“N-no! Sam, don’t!”
“Relax. It’ll be fine.”
Dean paused as he was rolling up the hose in the backyard. Why the flowers needed to be watered when it was supposed to rain on Wednesday was a mystery, but if he disobeyed a direct order from his father he’d be watering the flowers with his tears. Plus, if the flowers did die his mother would be sad.
The flowers were now thoroughly soaked, which was why Dean was standing on the flagstones by the spigot, rolling up the hose, and could only hear his little brother and his best friend, Cas, talking on the other side of the tall privacy fence.
“But, we’re not supposed to. We’ll get in trouble.”
“We won’t. I just wanna watch it move.”
“But…it feels weird,” Cas said, sounding like he was near tears.
Dean creased his brow. What were the two of them doing? He finished winding the hose and walked over to the fence to listen in.
“It’s bigger than it was,” Sam said. “And it’s wiggling more.”
“Because you keep touching it!”
Dean pulled back and raised an eyebrow. What the—? Sam was only ten years old, and Cas was nine. There was no way they were talking about what it sounded like they were talking about…was there? But at that age kids were curious, and they hadn’t been taught that more than just strangers and adults weren’t allowed to touch them there.
“Ew,” Sam giggled. “It’s all slippery. Come on, feel it.”
“I-I…I don’t know, Sam.”
“Come on, don’t be a baby. Just touch it.”
“Hey!” Dean swung open the fence door, half-expecting to find one or the other with their shorts around their knees staring at…their neighbor’s koi pond?
“Dean!” Sam hissed in exasperation, still very much clothed where he squatted next to Cas by the pond. “You scared it away!”
“Scared what away?”
“We’ve been watching them since they were eggs!” Cas chimed in.
“Ohhhh. Is that what you guys were talking about?”
“Yes,” Sam replied. “What did you think we were talking about?”
“Uh…nothing,” Dean replied feeling sheepish and a little bit like maybe there was something to the stereotype that fourteen year old boys could only think about one thing. “Anyway, you guys need to stop torturing that thing and come inside.”
“We’re tor-tur-ing it?” Cas asked, his voice wavering with tears again.
“Wha—? No, no. You’re fine, Cas.” He pulled the boy in close to his side for a hug. “It’s Sam, the boy with the demon blood over there.”
“Come on, devil child, Mom was making cookies for her bunko group. Maybe we can wrangle some out of her.”
Sam jumped up and ran for the house. Rather than scamper after his best friend, Castiel was content to walk into the house—holding Dean’s hand. Dean was always amused by the little boy’s attachment to him. He was much cuter than his totally uncute, annoying little brother.
Inside the house smelled like chocolate chip cookies and peanut butter cookies. Peanut butter was Sam’s favorite, so Dean was pretty certain they’d be able to finagle a couple since his mother had probably made them for him. Sometimes he wished his favorite were cookies instead of pie. It was almost impossible to get a free slice of pie that had been baked to be given to someone else.
“Oh, Castiel,” his mother said with a bright, fond smile. “I didn’t know you had come over.”
“We were looking at the tadpoles!” Sam said helpfully as he eyed the trays of cookies.
“Hello, Mrs. Winchesser.”
Dean repressed a smile. Cas still hadn’t mastered their last name even though his mother had been his kindergarten teacher for a whole year. Plus he was in fourth grade. It seemed like it was time for that particular speech impediment to have corrected itself. But Dean still thought it was cute.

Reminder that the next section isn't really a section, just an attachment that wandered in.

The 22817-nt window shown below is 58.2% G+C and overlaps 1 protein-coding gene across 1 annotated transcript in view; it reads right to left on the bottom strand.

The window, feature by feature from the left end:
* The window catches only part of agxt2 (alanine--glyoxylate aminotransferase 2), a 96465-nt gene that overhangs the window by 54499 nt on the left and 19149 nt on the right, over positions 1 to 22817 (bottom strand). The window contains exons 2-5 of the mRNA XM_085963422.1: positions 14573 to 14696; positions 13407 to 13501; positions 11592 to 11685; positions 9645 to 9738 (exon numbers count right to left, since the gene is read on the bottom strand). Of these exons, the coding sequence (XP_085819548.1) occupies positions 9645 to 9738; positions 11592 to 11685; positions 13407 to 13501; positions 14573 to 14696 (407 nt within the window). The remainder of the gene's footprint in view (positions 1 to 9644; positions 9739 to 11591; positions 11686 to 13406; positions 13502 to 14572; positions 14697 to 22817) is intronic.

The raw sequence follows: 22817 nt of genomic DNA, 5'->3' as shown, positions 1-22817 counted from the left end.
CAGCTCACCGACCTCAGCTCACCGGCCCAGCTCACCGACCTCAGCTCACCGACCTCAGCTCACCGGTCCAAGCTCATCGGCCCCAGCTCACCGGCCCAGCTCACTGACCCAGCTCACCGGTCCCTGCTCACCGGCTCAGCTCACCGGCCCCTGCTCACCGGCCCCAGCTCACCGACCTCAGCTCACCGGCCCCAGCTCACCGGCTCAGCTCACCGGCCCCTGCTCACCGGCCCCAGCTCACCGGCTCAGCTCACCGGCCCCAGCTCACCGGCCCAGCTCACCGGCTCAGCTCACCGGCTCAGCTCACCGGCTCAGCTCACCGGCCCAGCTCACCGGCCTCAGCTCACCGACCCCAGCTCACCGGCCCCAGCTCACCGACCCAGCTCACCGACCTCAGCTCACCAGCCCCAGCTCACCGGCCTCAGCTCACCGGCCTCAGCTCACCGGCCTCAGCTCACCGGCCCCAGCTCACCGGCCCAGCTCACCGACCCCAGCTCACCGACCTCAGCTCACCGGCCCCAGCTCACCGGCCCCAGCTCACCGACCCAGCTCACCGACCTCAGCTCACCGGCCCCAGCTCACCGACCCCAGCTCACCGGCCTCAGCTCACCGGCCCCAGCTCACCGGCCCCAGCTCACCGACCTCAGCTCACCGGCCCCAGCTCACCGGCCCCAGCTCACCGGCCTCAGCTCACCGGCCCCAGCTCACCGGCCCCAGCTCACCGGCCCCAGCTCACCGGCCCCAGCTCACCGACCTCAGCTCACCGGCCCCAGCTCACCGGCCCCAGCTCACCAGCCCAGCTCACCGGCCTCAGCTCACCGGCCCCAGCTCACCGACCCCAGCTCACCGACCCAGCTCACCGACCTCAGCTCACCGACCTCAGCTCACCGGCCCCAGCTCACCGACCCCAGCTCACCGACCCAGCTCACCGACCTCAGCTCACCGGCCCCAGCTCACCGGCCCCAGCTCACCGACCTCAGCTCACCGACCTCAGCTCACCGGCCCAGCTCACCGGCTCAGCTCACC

“I promised him cookies, Mom,” Dean said. “Don’t make me a liar.”
His mother gave him a look. “You are impossible and I don’t know why I put up with you,” she said—as she served up two warm cookies for each boy.
Dean helped Castiel onto one of the stools at the kitchen counter and sat beside him as Sam clambered onto the stool on his other side.
“Both of you boys are terrible. I wish you could be more like Castiel,” she said with faux-wistfulness. Or perhaps it was real.
“Nah,” Dean said. “You wouldn’t want an angel and you know it.”
Mary gave him a smile and then looked at Castiel, who had chocolate smeared around the corners of his mouth.
“Do you see how bad he is? I bet you don’t want to marry him anymore, do you?”
Dean rolled his eyes and ignored the vague warmth blooming just under his skin. His mother had told them the story of Castiel asking for his hand in marriage a few years ago when he’d still been in her class. She liked to tease him about it on occasion, but he was certain Cas wouldn’t remember what she was talking about.
“Oh, I do,” Castiel said. “But my mom said I have to wait until I’m older.”
That vague warmth turned into a full on sensation of his face going up in flames. He stared at the little boy and Sam groaned.
“Gross! Why would you want to marry Dean? He’s so annoying!”
“You’re annoying,” Dean shot back, pathetically, unable to think of anything else to say.
“Hmm,” his mother mused, “your mom’s right. You are a little young right now.”
Castiel nodded sagely. His mom repressed a laugh and wiped Cas’ face clean with a napkin. “Sam, why don’t you and Cas go play in your room?”
“Okay. Come on, Cas,” Sam said. “I wanna show you my new Iron Man—”
“Doll,” Dean said smarmily.
Cas and Sam left the kitchen and Dean turned to his mother.
“Mom, you shouldn’t—” He cut off as she handed him a spatula. He obediently began to help her move the warm cookies from the baking sheets to a cooling rack. “You shouldn’t encourage Cas like that.”
“Why not? You might marry him one day. You don’t know.”
“Mo~om…” Dean groaned weakly and leaned his arms on the counter.
“He is a very determined little boy and he knows what he wants. I wouldn’t underestimate him.”
“Yeah, but, Mom. You just said it. He’s a little boy.”
Mary hummed. “He won’t be forever.” She gave him a wink.
Dean let his head fall onto his arms with a thud.